The business intelligence (BI) segment of the enterprise software market is forecast to grow 10pc in Europe, the Middle East and Africa (EMEA) in 2007 to reach €1.5bn, new research has claimed.
According to Gartner, BI platform revenue will grow at an annual compound growth rate (CAGR) of 9.7pc to reach €1.9bn in 2010.
The research house said that while increasing investments in BI present good opportunities for software vendors, the market will get tougher in 2007 with increased competition from the major software vendors such as Oracle, SAP and Microsoft.
It predicted that BI revenue from these ‘mega vendors’ will grow three times faster than revenues from the BI pure-play vendors in 2007.
“BI has become a strategic initiative and is now recognised by chief information officers (CIOs) and business leaders as instrumental in driving business effectiveness and innovation,” said Andreas Bitterer, research vice-president at Gartner.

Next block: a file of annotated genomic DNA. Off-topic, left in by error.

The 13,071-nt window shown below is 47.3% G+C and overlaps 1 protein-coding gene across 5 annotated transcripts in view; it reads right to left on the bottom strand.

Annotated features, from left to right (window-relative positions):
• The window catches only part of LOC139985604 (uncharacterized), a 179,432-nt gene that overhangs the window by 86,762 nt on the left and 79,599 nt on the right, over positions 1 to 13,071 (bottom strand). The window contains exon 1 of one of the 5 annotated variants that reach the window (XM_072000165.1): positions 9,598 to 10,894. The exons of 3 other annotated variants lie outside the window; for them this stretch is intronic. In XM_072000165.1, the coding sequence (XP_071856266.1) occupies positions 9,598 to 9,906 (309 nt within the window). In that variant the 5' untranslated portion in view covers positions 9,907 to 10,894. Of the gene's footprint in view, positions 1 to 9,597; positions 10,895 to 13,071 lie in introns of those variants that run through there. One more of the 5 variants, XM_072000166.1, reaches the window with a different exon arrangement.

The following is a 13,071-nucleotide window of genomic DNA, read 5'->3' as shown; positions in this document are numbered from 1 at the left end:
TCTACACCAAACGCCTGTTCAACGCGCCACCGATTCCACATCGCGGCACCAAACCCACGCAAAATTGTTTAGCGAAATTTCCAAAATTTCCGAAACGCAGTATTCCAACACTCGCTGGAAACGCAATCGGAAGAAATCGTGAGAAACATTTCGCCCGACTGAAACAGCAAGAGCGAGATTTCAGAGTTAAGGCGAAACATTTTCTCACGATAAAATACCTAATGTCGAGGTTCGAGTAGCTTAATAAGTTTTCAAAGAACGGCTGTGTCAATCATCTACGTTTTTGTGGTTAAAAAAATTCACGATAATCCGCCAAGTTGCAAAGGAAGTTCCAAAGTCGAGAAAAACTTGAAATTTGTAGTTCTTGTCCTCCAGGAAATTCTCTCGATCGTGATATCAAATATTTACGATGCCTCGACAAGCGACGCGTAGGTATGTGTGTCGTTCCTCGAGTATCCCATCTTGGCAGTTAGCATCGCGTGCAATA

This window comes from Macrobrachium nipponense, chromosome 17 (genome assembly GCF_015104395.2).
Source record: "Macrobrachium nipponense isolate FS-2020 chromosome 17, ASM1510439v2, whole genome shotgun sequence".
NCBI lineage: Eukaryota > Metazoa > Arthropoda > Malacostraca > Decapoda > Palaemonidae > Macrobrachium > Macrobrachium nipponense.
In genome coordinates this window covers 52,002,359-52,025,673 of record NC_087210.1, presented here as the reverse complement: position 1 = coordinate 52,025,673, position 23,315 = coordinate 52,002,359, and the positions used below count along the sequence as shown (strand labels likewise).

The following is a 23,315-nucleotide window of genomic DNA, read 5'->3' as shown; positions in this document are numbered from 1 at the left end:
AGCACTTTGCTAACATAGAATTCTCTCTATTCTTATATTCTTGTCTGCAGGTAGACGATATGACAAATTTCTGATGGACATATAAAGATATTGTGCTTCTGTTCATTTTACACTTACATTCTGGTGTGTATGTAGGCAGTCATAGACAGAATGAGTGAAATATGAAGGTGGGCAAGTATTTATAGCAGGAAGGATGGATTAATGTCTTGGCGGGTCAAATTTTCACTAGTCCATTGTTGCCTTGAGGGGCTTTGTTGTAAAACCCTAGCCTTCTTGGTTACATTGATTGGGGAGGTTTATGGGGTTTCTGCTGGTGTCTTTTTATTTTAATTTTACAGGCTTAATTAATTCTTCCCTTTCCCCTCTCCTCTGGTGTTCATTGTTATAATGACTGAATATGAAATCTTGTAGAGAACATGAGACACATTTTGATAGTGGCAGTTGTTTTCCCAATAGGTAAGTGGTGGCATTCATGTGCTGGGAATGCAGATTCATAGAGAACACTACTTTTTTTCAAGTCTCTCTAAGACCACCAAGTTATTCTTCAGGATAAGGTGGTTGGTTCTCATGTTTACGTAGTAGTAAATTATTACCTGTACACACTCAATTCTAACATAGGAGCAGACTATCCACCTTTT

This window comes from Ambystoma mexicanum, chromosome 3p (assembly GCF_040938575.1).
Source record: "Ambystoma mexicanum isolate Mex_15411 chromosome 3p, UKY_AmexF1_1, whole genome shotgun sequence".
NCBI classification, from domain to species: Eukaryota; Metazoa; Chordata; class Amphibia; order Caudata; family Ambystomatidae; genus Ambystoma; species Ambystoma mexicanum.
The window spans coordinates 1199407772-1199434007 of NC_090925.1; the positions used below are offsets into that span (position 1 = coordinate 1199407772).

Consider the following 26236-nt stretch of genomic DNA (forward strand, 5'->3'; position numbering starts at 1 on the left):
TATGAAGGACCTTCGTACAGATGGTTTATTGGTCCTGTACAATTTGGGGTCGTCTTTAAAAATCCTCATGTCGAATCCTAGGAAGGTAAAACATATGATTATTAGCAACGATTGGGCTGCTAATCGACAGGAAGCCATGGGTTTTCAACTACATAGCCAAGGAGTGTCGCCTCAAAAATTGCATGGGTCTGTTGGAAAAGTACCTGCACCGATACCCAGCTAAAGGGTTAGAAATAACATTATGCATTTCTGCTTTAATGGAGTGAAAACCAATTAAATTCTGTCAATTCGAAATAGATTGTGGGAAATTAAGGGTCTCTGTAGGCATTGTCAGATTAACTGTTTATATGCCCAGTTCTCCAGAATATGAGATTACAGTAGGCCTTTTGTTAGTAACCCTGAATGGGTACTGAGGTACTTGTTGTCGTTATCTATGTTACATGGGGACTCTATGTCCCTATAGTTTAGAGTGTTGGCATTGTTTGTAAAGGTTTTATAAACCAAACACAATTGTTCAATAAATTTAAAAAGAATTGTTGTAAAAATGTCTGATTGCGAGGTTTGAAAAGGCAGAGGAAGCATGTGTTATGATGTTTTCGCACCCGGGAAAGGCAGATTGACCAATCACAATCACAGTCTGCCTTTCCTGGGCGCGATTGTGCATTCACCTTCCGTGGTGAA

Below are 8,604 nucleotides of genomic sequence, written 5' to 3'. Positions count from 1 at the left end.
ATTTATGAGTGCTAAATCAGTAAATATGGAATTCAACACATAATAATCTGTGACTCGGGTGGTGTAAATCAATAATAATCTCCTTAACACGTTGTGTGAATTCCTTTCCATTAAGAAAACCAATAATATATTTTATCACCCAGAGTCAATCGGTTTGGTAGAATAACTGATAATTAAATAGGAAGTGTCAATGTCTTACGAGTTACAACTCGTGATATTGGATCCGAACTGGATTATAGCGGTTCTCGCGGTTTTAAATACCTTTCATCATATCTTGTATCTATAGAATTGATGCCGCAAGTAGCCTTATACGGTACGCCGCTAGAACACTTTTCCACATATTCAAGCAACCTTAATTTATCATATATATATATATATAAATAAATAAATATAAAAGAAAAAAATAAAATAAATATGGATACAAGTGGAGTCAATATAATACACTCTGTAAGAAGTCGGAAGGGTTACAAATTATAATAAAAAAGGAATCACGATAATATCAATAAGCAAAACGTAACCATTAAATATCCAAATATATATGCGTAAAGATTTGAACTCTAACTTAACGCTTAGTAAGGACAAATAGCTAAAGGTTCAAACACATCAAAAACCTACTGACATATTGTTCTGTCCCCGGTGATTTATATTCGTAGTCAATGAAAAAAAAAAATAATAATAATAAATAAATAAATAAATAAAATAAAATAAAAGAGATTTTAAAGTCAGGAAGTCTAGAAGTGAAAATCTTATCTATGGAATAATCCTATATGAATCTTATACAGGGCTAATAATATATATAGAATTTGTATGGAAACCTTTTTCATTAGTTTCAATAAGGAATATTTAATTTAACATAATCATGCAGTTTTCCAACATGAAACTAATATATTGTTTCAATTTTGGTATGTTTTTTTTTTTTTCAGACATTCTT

“A preview of the results from Gartner’s annual survey of 1,400 CIOs worldwide shows that BI is the No1 technology priority in 2007 – for the second year running.”
However, Bitterer cautioned that while BI is recognised as a strategic priority at management level, BI is not well understood among company employees. He said an increased focus on training would be crucial in 2007.
According to a Gartner survey conducted at the BI summit in January 2006, large organisations who already invest in BI spend an average of €1.16m per year purchasing BI software.
For many of these organisations there is now a significant shift towards bringing BI ‘to the masses’. This means making BI tools available to increasing numbers of employees as well as customers, business partners and suppliers.
Nigel Rayner, research vice-president at Gartner, said: “Companies that have invested heavily in enterprise resource planning (ERP) are now realising they need to invest in BI to extract value from the massive amount of data they are storing as a result of ERP.
“BI is transformational in improving business effectiveness at all levels. Once people know what factors impact business performance, they can change what they are doing. ERP helps you do things better but BI helps you do better things,” Rayner added.
By John Kennedy